Tuesday, January 3, 2012

A Change of Pace: Actors Begin Rehearsals for Renaissance Season

"I wonder that you will still be talking, Signor Benedick: nobody marks you." This is the opening line in the first of many volleys in the fast-paced, hilarious war of words between Benedick and Beatrice, two of Shakespeare's most beloved characters. They come from Much Ado about Nothing, which opens the American Shakespeare Center's 2012 Actors' Renaissance Season. Much Ado is a great play to begin the season for the American Shakespeare Center; it moves very quickly (the ASC has an internationally acclaimed reputation for taking all the fluff and snobby intellectualism out of Shakespeare, and instead giving highly energized, entertaining performances that focus on the actor-audience relationship), and, especially poignant following the holidays, gives the audience laugh-induced stomach aches.

When I was presented the opportunity to observe the show's first rehearsal, I was naturally pretty excited. I've always been interested in seeing what a rehearsal for the Renaissance Season looks like, because it's unlike any process that's used in normal practice today. Here's what you could expect if you walked into a normal rehearsal hall in the beginning stages of a show's creation:

1) The actors, director, and creative team (lighting designers, costumers, etc.) all meet on the first day for introductions. The designers give short presentations on what they're thinking about doing with the show. They often times have models, sketches, or even power point presentations.
2) The director then sits at a table with the actors and they read through the script together, taking time to discuss meaning, theme, character, and anything else that can be gained from the words on the page.
3) After a few days of this, the director begins to stage the play, telling the actors where to go and when. Depending on the director, actors have either a good deal of freedom in what they do, or none at all.
4) This continues until the entire play has been staged, dress rehearsals are then done, adjustments are made, and then it's time for opening. When all is said and done, this process normally takes 3-8 weeks.

How is the Renaissance Season different, you ask? Well, first you get rid of the creative team. No designers, no costumers. The lights never dim at the Blackfriars, so a lighting designer wouldn't be able to do much there, and the actors pick out their own costumes from what's in stock. Next, you get rid of the director. The actors are responsible for working together to create the staging in a way that effectively tells the story. So that's it! There's also one more tiny, miniscule, little detail. Remember how the process from the first rehearsal to opening night can take as long as 8 weeks? The actors of the Renaissance Season get 2 days. Yes. 2 days. Many actors I know would faint if that's what they got. Or quit. Or just cry.

So here I am, quietly sneaking into the back of the balcony by myself on the first day of rehearsal, and the actors are already blazing through the Much Ado script. I shouldn't have been surprised, but it seemed like in the time it took me to take off my bag and coat and settle into a seat, they had already moved onto the next scene (I should note that I had, earlier that morning, sat in on the beginning of the same rehearsal block alongside a tour group of 39 children with accompanying adults, all of whom sat, entranced by the performers' prowess and by the beauty of the theatre itself). However, the actors at the ASC are seasoned for it; they love the challenge, and they realize that they don't have time to get hung up on concepts, style, and overly intellectualized conversation. They act on impulse. They go with their gut. If a choice doesn't work, nobody apologizes, nobody beats themselves up, they just acknowledge that it didn't work and find another option.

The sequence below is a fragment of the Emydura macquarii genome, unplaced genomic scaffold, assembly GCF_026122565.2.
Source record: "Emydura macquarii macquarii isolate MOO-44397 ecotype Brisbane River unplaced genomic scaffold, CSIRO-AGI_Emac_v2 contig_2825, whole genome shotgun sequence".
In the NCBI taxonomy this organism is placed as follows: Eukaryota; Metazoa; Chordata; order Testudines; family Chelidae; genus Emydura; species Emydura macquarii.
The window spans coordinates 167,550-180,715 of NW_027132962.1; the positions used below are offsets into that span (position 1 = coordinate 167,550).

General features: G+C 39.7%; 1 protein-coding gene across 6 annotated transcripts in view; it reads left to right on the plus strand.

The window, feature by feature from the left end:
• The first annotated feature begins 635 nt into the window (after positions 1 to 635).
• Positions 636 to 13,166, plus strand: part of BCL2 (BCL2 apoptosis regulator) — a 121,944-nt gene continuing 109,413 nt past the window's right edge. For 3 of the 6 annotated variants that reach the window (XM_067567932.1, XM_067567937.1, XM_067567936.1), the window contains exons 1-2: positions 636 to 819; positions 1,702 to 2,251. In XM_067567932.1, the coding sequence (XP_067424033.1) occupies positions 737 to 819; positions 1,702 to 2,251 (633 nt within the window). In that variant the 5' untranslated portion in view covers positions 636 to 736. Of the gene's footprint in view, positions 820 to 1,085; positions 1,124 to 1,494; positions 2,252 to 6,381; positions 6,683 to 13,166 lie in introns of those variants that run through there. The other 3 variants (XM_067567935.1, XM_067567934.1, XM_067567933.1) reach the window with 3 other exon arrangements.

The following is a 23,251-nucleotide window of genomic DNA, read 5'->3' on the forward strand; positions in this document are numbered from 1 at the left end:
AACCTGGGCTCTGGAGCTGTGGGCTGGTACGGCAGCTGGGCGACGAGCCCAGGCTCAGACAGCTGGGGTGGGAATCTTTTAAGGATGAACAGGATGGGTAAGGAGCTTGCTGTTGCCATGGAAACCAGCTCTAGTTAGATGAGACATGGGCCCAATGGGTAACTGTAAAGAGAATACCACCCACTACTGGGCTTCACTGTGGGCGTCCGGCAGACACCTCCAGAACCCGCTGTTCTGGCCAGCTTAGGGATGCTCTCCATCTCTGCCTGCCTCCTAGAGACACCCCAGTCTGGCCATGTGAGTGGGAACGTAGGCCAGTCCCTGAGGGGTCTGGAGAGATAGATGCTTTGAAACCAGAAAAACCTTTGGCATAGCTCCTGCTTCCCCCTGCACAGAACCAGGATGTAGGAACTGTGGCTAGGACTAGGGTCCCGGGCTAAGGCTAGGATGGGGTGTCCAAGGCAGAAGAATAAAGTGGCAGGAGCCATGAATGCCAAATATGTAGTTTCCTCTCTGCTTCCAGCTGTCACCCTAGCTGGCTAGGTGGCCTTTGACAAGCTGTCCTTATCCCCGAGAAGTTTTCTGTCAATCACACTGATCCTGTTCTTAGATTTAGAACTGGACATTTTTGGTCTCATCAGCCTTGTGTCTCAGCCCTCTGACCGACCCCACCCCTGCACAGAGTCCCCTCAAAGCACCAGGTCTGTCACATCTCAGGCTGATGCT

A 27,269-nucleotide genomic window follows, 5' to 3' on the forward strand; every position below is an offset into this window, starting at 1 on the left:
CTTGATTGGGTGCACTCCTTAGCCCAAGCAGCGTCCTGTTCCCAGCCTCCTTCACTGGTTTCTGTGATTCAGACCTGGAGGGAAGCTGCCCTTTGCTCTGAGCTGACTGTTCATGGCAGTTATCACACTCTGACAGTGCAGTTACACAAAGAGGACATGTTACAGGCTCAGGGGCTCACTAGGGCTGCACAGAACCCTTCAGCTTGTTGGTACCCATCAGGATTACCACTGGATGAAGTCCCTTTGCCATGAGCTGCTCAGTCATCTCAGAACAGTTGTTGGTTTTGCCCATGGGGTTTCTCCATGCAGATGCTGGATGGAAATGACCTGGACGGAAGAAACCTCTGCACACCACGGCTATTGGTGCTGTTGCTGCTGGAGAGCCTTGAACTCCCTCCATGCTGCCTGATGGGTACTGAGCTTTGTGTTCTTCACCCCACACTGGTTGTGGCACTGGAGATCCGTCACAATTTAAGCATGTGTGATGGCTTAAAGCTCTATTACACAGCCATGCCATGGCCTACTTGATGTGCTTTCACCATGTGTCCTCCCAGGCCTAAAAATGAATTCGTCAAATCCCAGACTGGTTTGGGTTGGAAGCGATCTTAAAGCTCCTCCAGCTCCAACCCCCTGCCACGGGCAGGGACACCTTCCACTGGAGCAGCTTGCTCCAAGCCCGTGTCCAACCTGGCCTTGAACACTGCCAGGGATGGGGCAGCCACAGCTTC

By the time the actors took their first break of the day (a little under an hour and a half into rehearsal), they had staged close to ten pages of the script, or roughly ten minutes of the show. Here's how to put that into perspective: A general rule-of-thumb for many directors in America is that one minute of a play requires an hour of rehearsal. The actors of the Renaissance Season did ten minutes in an hour and a half, and did it well.

At that point I slid out of the theatre and headed to the ASC's office a few blocks away, but the impression that rehearsal left with me has stuck. I am hard pressed to remember a time when I've seen actors work with such tenacity and passion. Even though they were working at incredible speeds, they were still able to make me laugh hard enough to worry that I was disrupting rehearsal. I'm not sure that you could say one method of rehearsing is better than another. Each production has its own needs, but it was refreshing to watch professionals work in the manner they do during the American Shakespeare Center's Renaissance Season. Sometimes we need to pick up the tempo in order to make things more interesting, not only in theatre, but in life as well. A change of pace is certainly something this Much Ado brings to the table, and I'm pretty excited to see the opening performance.

- ASC Intern John G.

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